Image: Comparing nutrition and health benefits: Rice vs. Quinoa

(Natural News) Quinoa and rice are often compared to each other, but they are different in more ways than one. For starters, quinoa is a seed, whereas rice is a grain. Many people confuse quinoa as a grain because it is cooked and consumed like one. But which is better for your health?

Nutritional differences

Rice and quinoa contain different nutrients. It also depends on the type of rice you are eating.

  • Calories — Among white rice, brown rice, and quinoa, white rice contains the most calories. A 100 g serving of white rice contains 130 calories. The same serving of quinoa and brown rice contains 120 and 111 calories, respectively. Quinoa also has slightly more fat than white rice.
  • Glycemic index – White rice has the highest glycemic index (GI) compared with quinoa and brown rice. It has a GI of about 70, while quinoa and brown rice have a 53 and 50 GI, respectively.
  • Carbohydrate content – Quinoa contains the least carbohydrates compared with brown rice and white rice. It only contains 21 g of carbs compared with 23 g in brown rice and 28 g in white rice.
  • Mineral content – Quinoa contains more potassium, phosphorus, and magnesium than brown rice, while brown rice contains more niacin. It contains 172 milligrams (mg) of potassium, 152 mg of phosphorus, and 64 mg of magnesium. On the other hand, brown rice provides 83 mg of phosphorus and 43 mg each of magnesium and potassium. Additionally, brown rice offers eight percent of the recommended daily intake of niacin.
  • Protein – Quinoa contains more and better proteins than most grains and serves as a complete protein source. While rice provides good amounts of lysine and isoleucine, quinoa contains higher levels of these amino acids.
  • Antioxidants – Both brown rice and quinoa contain high amounts of powerful antioxidants.
  • Fiber – Eating a cup of quinoa will give you 5 g of dietary fiber, which is more than white or brown rice.
  • Other nutrients – Quinoa contains the most amount of sodium among brown rice and white rice, but it also has the highest calcium and iron content. However, quinoa doesn’t contain omega-3 and omega-6 fatty acids, whereas brown rice has 14 mg and 309 mg of omega-3 and omega-6, respectively.

Health benefits

Quinoa and rice have similar and different effects on some aspects of health. Here are some of them:

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  • Weight loss – Brown rice and quinoa both promote weight loss because of their fiber content. It’s just that quinoa contains more fiber than brown rice. Fiber aids in digestion and prevents cravings, which help with losing weight. (Related: Quinoa nutrition – why quinoa can help you lose weight and improve your health.)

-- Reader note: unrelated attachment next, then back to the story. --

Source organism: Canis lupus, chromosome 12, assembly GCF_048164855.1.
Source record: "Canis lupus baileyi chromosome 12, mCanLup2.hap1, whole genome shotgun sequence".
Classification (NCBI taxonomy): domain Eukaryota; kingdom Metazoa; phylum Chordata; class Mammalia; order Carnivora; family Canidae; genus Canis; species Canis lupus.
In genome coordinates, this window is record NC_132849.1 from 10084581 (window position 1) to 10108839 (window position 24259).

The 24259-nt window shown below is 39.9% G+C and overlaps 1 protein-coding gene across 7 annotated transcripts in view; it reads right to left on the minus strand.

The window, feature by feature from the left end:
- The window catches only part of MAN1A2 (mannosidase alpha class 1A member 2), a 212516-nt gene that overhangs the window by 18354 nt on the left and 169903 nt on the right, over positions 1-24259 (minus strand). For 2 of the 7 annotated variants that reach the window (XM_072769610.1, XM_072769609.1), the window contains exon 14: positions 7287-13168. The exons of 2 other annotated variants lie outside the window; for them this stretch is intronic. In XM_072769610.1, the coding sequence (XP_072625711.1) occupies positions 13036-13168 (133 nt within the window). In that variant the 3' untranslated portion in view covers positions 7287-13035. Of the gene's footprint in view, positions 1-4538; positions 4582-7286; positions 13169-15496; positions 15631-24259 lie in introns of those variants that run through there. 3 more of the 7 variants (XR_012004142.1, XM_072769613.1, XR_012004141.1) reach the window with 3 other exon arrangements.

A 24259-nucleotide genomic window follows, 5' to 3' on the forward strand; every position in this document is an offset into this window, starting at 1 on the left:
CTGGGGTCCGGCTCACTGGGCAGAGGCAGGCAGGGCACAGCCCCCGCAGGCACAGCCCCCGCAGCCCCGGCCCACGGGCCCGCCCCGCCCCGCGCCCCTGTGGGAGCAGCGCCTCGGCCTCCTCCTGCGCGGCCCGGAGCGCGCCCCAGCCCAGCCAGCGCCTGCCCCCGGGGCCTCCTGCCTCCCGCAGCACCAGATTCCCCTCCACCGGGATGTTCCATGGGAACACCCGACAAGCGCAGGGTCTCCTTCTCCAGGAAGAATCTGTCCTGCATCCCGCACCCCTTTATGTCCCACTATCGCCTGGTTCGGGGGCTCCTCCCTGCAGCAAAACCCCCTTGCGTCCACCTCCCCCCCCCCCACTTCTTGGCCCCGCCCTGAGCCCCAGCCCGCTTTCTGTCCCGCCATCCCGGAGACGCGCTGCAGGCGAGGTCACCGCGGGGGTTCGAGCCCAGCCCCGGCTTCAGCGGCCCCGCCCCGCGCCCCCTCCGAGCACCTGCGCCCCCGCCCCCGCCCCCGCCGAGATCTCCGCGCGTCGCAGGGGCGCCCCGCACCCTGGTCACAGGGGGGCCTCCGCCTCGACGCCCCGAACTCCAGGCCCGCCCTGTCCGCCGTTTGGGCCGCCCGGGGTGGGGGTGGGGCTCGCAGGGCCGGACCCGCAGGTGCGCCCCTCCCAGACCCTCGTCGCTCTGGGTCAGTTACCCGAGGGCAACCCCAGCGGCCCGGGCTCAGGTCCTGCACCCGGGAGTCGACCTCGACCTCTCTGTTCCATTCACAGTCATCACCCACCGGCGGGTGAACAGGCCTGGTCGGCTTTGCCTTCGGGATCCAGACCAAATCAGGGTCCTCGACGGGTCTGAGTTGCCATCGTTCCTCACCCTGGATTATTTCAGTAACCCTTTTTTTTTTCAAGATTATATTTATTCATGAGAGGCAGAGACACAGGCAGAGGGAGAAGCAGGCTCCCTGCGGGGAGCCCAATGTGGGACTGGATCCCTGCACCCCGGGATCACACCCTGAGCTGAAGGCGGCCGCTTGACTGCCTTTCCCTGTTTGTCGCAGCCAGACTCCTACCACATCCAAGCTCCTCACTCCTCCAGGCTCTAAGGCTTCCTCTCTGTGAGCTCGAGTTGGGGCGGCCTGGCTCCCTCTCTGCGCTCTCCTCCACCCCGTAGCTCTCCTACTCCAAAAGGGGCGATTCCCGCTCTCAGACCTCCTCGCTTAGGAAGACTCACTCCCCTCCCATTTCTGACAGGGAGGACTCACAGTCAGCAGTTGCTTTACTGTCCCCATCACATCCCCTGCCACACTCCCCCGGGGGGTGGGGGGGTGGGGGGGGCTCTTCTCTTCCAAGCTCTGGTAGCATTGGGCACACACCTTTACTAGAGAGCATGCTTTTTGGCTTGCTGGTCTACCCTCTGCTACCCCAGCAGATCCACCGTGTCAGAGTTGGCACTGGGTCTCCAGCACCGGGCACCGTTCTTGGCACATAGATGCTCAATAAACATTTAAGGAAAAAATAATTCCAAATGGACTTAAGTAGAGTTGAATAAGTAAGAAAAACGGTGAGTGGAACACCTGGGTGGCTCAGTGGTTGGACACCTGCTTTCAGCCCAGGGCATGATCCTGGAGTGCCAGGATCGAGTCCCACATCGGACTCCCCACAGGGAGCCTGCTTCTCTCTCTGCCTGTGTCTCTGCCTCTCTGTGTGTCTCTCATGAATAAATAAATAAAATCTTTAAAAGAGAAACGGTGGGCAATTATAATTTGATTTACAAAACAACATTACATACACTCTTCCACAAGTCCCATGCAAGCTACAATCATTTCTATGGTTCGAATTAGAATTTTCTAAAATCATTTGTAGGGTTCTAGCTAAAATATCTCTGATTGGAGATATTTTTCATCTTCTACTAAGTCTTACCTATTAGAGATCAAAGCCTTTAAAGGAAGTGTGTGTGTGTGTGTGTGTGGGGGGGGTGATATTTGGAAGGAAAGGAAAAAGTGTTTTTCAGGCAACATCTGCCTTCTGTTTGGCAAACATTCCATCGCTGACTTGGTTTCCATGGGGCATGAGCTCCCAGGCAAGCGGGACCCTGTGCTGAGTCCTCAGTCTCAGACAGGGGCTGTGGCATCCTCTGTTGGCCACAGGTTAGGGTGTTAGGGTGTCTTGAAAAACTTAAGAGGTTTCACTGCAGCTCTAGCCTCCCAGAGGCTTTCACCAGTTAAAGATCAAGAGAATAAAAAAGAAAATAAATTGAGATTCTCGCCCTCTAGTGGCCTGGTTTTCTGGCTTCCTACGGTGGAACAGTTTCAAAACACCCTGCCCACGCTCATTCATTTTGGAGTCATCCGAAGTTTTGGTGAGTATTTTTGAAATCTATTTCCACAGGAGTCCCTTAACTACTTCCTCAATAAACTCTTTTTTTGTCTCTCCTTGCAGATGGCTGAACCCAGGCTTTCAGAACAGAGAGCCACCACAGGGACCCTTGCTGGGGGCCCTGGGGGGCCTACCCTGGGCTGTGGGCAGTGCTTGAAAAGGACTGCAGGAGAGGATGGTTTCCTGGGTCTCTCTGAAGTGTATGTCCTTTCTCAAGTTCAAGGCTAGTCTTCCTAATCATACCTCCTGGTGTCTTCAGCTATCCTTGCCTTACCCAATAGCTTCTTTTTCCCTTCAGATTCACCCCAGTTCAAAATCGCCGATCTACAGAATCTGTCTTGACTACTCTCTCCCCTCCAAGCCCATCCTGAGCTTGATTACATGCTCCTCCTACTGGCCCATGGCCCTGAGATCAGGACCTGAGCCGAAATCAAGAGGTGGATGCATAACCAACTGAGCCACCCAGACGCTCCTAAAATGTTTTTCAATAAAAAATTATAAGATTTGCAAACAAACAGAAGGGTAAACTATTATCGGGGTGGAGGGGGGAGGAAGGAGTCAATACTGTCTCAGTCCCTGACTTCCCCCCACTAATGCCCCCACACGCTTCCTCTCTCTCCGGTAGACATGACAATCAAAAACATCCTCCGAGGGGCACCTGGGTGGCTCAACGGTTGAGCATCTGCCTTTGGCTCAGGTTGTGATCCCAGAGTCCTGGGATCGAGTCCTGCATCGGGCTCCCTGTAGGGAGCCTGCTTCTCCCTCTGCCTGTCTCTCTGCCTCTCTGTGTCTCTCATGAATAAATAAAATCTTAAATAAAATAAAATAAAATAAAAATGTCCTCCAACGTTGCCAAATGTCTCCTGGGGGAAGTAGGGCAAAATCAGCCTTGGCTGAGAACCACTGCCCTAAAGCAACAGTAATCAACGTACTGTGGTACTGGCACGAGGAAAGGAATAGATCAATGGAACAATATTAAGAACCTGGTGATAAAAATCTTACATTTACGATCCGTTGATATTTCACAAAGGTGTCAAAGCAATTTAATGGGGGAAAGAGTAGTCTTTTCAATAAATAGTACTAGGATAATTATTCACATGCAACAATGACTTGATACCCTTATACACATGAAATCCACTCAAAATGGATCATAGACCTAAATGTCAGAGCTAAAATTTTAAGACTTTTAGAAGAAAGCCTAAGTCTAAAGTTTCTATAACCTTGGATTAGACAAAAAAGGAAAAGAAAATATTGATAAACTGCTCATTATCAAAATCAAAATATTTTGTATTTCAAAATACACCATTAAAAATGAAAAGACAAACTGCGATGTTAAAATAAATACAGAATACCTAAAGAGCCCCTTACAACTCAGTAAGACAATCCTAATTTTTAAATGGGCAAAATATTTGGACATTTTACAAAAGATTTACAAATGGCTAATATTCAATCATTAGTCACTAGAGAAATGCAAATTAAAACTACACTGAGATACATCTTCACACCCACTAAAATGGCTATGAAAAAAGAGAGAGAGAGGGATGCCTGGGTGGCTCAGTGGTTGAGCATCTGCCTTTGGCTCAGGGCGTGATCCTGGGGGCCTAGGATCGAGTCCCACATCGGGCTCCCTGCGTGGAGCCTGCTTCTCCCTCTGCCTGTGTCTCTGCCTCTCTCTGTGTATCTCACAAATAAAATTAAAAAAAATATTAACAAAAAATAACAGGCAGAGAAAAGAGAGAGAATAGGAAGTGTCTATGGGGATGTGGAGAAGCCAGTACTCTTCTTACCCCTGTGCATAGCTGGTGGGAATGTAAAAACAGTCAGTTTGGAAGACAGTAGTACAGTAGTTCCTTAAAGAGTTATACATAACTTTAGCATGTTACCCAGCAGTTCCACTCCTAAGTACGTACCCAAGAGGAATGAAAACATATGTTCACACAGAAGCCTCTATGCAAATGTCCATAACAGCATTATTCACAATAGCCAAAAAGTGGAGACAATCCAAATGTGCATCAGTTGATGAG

• Easing constipation – The fiber in brown rice and quinoa can help relieve constipation, which promotes cardiovascular health and aids in digestion.
  • Gastroprotective effect – In an animal study published in Food Chemistry, researchers found that the polysaccharides in quinoa have anti-inflammatory effects that prevent acute gastric lesions. Rice, particularly rice bran and its oil, also have a gastroprotective effects, according to a study published in the Chonnam National University medical journal.
  • Gluten-free – Rice and quinoa are gluten-free, making them both a great option for anyone who has an intolerance to gluten. Research published in Food Chemistry suggested that consuming quinoa instead of other gluten-free food, including rice flour, is better as it can increase the nutrient and antioxidant value of the diet.
  • Lowering blood pressure – The potassium in quinoa and brown rice lowers the risk of high blood pressure and blood vessel damage.
  • Regulating blood sugar – Both brown rice and quinoa can help in blood sugar control.

Taking all these things together, both rice and quinoa offer their own health benefits. Brown rice is a lot healthier than white rice, and it is almost on par with quinoa. So whether you choose quinoa or brown rice, you’re surely adding something healthy to your diet.

Sources include:

FoodsForBetterHealth.com

Healthline.com


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